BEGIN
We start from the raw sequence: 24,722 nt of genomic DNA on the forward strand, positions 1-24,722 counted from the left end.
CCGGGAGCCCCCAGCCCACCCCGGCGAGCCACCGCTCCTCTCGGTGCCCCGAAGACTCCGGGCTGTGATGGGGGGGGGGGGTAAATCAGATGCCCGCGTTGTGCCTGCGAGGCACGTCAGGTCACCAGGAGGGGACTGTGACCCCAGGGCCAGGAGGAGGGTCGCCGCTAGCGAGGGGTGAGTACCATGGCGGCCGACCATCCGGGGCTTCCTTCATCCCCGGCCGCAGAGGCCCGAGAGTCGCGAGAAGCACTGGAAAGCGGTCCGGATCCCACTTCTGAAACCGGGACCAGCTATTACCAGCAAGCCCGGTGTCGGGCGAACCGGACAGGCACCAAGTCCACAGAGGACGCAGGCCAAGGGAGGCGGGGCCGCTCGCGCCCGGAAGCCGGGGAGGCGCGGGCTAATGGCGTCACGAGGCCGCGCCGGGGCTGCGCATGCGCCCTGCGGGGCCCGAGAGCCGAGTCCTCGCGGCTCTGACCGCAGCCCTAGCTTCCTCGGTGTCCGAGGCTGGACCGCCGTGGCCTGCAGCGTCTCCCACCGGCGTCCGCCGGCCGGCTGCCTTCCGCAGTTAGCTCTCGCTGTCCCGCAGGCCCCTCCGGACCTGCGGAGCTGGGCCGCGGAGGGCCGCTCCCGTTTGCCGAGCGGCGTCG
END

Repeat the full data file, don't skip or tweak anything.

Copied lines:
We start from the raw sequence: 24,722 nt of genomic DNA on the forward strand, positions 1-24,722 counted from the left end.
CCGGGAGCCCCCAGCCCACCCCGGCGAGCCACCGCTCCTCTCGGTGCCCCGAAGACTCCGGGCTGTGATGGGGGGGGGGGGTAAATCAGATGCCCGCGTTGTGCCTGCGAGGCACGTCAGGTCACCAGGAGGGGACTGTGACCCCAGGGCCAGGAGGAGGGTCGCCGCTAGCGAGGGGTGAGTACCATGGCGGCCGACCATCCGGGGCTTCCTTCATCCCCGGCCGCAGAGGCCCGAGAGTCGCGAGAAGCACTGGAAAGCGGTCCGGATCCCACTTCTGAAACCGGGACCAGCTATTACCAGCAAGCCCGGTGTCGGGCGAACCGGACAGGCACCAAGTCCACAGAGGACGCAGGCCAAGGGAGGCGGGGCCGCTCGCGCCCGGAAGCCGGGGAGGCGCGGGCTAATGGCGTCACGAGGCCGCGCCGGGGCTGCGCATGCGCCCTGCGGGGCCCGAGAGCCGAGTCCTCGCGGCTCTGACCGCAGCCCTAGCTTCCTCGGTGTCCGAGGCTGGACCGCCGTGGCCTGCAGCGTCTCCCACCGGCGTCCGCCGGCCGGCTGCCTTCCGCAGTTAGCTCTCGCTGTCCCGCAGGCCCCTCCGGACCTGCGGAGCTGGGCCGCGGAGGGCCGCTCCCGTTTGCCGAGCGGCGTCG